My desktop, a Dell Dimension 8300 P4-HT 2.8ghz died - I'd really appreciate some help to diagnose whether it's the power supply, motherboard, cpu, or all of the above.
About a week back, I powered down everything and attempted to restart as normal. The system's LED glowed amber and would not turn green. On the back, the diagnostic lights are not lit at all. The system is receiving power (or at least the drives are), as I can operate my DVDRWs.
POST never takes place. The front light remains amber. I opened it and made sure all the power cables were well seated. I'm fairly sure the PSU's fan is spinning, but am unsure how to go about repairing this system. I'd like to get it going again... The 8300 is the "clamshell" design (pain in the neck to work on), and I'm wondering how difficult it is to replace a motherboard in one of those beasts.
The unit is well out of warranty, being bought in 12/2002 😉
Any and all help will be well appreciated (even though I'm waiting for my new Studio XPS 9000, I'd still like to revive that 8300... 🙂
The Dell manual HERE
<ADMIN NOTE: Broken link has been removed from this post by Dell>
does not list the front panel power light codes. There are beep codes listed (do you get any beeps when you attempt to power it on?). Considering the age and technology of an 8300, to be blunt it's not worth $$ to fix. Whatever you spend and you would still have an "old technology PC". The motherboard, IF that is the problem, is a Dell proprietary and only another Dell 8300 motherboard will work.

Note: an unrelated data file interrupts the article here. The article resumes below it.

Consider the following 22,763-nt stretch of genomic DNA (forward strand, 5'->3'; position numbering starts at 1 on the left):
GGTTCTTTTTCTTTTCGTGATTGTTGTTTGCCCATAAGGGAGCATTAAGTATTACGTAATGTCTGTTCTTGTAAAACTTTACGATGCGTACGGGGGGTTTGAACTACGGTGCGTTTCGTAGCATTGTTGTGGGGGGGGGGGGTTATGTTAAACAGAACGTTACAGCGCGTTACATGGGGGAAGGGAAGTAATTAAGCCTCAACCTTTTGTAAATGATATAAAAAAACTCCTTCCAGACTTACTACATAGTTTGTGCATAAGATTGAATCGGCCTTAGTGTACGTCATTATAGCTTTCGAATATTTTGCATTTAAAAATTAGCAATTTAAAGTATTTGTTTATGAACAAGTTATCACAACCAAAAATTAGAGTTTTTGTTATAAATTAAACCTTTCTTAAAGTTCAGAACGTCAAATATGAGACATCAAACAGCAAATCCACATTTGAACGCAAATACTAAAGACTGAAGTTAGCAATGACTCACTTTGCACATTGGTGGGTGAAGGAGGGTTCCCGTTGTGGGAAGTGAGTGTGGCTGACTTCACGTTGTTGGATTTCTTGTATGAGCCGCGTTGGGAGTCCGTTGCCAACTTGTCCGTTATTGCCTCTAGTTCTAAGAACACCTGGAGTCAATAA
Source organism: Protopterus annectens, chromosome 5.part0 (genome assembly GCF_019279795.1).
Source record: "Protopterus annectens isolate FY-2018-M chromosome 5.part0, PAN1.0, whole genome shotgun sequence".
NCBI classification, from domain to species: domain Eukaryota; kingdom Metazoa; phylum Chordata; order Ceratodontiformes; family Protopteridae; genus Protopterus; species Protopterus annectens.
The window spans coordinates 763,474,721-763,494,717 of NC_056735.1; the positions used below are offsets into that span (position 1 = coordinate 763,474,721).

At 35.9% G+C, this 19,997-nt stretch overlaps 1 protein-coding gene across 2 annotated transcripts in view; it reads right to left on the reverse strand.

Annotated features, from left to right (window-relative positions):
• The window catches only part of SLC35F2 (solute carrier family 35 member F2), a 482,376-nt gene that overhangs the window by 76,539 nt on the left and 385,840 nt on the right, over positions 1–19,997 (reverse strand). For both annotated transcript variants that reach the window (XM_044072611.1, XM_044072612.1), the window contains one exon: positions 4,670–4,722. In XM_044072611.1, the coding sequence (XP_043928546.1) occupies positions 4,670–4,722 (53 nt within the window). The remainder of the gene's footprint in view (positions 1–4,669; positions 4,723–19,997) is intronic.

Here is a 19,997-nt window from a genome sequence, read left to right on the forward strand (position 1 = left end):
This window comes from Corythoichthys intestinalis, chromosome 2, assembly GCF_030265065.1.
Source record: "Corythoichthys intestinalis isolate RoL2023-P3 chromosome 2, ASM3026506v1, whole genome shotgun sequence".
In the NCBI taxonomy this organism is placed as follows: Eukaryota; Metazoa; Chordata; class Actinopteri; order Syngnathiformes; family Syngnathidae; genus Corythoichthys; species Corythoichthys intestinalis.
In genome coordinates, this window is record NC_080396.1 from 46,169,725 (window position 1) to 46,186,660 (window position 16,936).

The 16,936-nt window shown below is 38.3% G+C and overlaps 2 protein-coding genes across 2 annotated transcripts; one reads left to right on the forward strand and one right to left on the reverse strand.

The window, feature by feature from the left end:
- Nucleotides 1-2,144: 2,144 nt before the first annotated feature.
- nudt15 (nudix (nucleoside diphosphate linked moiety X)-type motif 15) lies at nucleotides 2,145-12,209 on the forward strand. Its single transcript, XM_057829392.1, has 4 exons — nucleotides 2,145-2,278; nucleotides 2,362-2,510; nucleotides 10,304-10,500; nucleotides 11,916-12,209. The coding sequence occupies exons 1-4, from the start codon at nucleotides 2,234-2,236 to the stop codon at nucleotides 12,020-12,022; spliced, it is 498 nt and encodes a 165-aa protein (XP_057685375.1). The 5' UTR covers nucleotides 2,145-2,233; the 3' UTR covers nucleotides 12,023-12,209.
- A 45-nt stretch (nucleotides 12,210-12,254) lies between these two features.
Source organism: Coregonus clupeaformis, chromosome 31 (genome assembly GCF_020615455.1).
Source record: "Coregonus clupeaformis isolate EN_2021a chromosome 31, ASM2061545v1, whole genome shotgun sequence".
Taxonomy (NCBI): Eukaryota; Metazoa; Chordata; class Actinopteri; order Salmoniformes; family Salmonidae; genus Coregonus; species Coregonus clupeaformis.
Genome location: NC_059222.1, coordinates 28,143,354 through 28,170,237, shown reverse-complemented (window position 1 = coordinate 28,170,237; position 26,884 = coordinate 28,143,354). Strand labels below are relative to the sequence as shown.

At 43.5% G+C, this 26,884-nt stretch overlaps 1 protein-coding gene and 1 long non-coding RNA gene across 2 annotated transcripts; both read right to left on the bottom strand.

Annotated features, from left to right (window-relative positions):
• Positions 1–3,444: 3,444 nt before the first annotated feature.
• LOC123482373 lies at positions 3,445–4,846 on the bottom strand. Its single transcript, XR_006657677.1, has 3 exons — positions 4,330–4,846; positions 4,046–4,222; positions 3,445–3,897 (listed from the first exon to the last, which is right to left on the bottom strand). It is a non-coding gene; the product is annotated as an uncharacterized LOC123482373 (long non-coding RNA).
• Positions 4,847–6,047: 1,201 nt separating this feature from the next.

You can jumper the Green wire to a Black wire on the Power Supply's main power connector to the motherboard and see if the power supply turns on. That doesn't tell you if all the voltages in the power supply are good, but it will tell you if it turns on. The power supply is the "old style" with a 20 pin power connector and as there is no space for a power supply on/off switch on the rear panel it will also take a Dell replacement power supply.
The reference Dell manual also has info on replacing parts, including the power supply and motherboard.
Without any more diagnostic info (and the limited info in the Dell manual) it's going to be a guess as to what has failed and will take known good components to try, such as a power supply (first guess). Again it gets down to costs VS practical issues.
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Thank you. That's pretty much what I had concluded. The system never reaches the point when one expects to hear the speaker beep codes.
Could you please describe the jumpering you mentioned in a bit more detail? Thanks in advance!